SAP targets midmarket with e-business solutions

SAP AG is throwing its weight behind a new line of e-business solutions aimed at the midmarket with a slew of pre-packaged vertical offerings and an aggressive expansion of resellers and channel partners for small- and medium-sized businesses.

First announced in June, the mySAP All-in-One set of verticalized e-business solutions initially will feature 12 customized e-business solutions for various industry segments including automotive, oil and gas, commercial printing, manufacturing, engineering and construction, and management consultants among others.

SAP joins Microsoft Corp., PeopleSoft Inc., JD Edwards, and other ERP companies that increasingly are targeting midmarket companies that need deep functionality without the expense of deploying and maintaining some of the higher-end solutions.

SAP already has a large presence in the small- and medium-size business (SMB) market, according to Pat Hickey, SAP director of small and mid-market solutions. Two-thirds of its installed base is comprised of companies with less than US$500 million in annual revenue.

“On one hand [SMBs] need a functionally rich offering…but on the other hand they lack the budgets and internal resources to be able to implement this,” Hickey said. It involves coming to market with very industry-specific, niche offerings that present a pre-packaged system that works for the needs of a particular industry and is implemented in a turn-key, out-of-the-box, fixed-priced style,” Hickey said.

SAP plans to jointly develop and market these industry-specific solutions with partners, and will grow the program to offer 50 niche solutions marketed with partners by the end of next year, Hickey said. SAP already has added resellers such as intelligence Inc., unit Inc., Osprey, and Plaut Sigma Solutions and channel partners such as Condo and Bramasol to delve further into the market.

Each of the midmarket solutions will be tailored to the needs of the particular industry with integration into mySAP horizontal solutions such as supply chain management. For example, the printing solution features intelligent job and production configuration and tools to allow companies to quote a number of different jobs. It integrates with supply chain management and inventory management. The automotive solution features integrated production planning and shipping for improved manufacturing efficiency and enhanced interfaces for easy entry of production data by shop floor staff.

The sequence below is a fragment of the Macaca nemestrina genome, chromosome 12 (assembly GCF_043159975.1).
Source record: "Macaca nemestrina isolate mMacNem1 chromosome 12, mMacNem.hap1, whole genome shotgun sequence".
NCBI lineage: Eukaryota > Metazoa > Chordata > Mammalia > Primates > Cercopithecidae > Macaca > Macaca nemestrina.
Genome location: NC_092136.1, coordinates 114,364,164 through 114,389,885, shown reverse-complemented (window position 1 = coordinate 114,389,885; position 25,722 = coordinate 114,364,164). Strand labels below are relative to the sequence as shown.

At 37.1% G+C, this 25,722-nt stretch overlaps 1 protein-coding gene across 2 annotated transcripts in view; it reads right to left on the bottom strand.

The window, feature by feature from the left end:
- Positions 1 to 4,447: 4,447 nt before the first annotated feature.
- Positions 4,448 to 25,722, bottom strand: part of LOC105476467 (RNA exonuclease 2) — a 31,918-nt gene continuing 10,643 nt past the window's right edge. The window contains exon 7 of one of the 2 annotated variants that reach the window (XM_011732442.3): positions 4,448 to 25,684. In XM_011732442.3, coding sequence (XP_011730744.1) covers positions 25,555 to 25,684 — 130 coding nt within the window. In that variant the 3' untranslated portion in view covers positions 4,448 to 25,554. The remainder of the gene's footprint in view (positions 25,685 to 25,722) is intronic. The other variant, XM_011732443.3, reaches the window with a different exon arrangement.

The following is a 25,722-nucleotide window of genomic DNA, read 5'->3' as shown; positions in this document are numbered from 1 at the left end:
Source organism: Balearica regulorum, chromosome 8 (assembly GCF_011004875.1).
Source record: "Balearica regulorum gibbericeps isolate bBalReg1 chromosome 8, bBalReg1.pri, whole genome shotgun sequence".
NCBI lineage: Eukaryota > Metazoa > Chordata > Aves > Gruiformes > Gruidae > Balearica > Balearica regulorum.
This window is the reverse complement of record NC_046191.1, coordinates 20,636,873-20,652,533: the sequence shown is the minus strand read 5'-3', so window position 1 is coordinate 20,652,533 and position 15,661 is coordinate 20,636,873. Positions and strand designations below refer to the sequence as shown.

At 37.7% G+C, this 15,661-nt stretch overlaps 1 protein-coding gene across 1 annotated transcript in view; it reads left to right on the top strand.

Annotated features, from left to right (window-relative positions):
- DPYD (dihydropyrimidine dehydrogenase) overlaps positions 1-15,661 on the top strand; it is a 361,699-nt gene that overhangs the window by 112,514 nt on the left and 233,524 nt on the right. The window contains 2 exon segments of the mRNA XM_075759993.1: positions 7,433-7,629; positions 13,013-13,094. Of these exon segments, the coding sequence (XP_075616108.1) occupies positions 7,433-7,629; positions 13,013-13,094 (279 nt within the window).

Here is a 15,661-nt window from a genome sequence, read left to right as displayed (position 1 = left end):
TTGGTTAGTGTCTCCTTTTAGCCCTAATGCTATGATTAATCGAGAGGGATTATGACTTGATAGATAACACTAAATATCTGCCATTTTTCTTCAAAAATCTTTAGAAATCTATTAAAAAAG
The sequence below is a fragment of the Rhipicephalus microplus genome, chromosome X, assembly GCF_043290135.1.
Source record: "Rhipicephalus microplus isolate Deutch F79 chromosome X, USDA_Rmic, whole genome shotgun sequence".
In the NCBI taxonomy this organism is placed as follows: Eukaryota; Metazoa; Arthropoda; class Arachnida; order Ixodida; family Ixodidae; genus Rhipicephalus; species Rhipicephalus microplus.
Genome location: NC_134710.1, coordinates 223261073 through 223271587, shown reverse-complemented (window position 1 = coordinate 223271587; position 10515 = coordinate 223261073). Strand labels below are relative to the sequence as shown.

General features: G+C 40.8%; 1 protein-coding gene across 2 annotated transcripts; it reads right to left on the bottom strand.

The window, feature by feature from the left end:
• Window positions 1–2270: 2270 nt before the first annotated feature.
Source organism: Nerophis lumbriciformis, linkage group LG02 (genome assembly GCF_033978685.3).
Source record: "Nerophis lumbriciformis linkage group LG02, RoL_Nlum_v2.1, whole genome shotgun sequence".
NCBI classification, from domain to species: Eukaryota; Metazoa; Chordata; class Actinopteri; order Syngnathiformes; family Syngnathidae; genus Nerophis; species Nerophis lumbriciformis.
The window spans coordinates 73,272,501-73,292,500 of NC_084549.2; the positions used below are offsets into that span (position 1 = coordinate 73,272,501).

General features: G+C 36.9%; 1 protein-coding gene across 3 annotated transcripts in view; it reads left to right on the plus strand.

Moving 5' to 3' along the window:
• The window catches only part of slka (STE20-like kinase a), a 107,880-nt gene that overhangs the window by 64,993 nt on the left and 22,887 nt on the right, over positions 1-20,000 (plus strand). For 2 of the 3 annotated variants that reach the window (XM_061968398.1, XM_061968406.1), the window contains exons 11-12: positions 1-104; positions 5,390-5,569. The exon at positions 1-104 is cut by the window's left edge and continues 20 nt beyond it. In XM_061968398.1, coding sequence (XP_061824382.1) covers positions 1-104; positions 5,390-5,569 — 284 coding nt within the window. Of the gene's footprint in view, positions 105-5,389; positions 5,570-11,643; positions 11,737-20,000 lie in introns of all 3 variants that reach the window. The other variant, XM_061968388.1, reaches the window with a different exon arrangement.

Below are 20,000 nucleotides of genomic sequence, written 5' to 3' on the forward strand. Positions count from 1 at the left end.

“We not only preconfigured to that industry…but also developed new programs for them,” Hickey said. “If we are targeting a management consulting company, we can walk in there with CRM and service management capabilities, which is important. We can walk into an automotive client with the supply chain management and EDI. We are combining best-of-breed functionality from any industry with a powerful ERP solution. You can implement it rapidly…and you have all the scalability in the world that the SAP [solution] is offering you.”

Despite the intense focus recently on the ERP mid-market, most companies seem to be taking a purely defensive stance to prepare for Microsoft’s highly anticipated entrance into the mid-market CRM and enterprise applications market, said Joseph Marino, an analyst with Current Analysis, in Sterling, Va.

“The ROI (return on investment) profile is not anything in comparison to the large enterprise companies they are going after,” Marino said. “If they think they are going after the Microsoft Great Plains market, that requires a retooling. If it’s defensive, who are they worried about? Is Microsoft going to make incursions into their primary market? Certainly, no – but there could be incursions. It sounds like they are covering bases, and in a wise way.”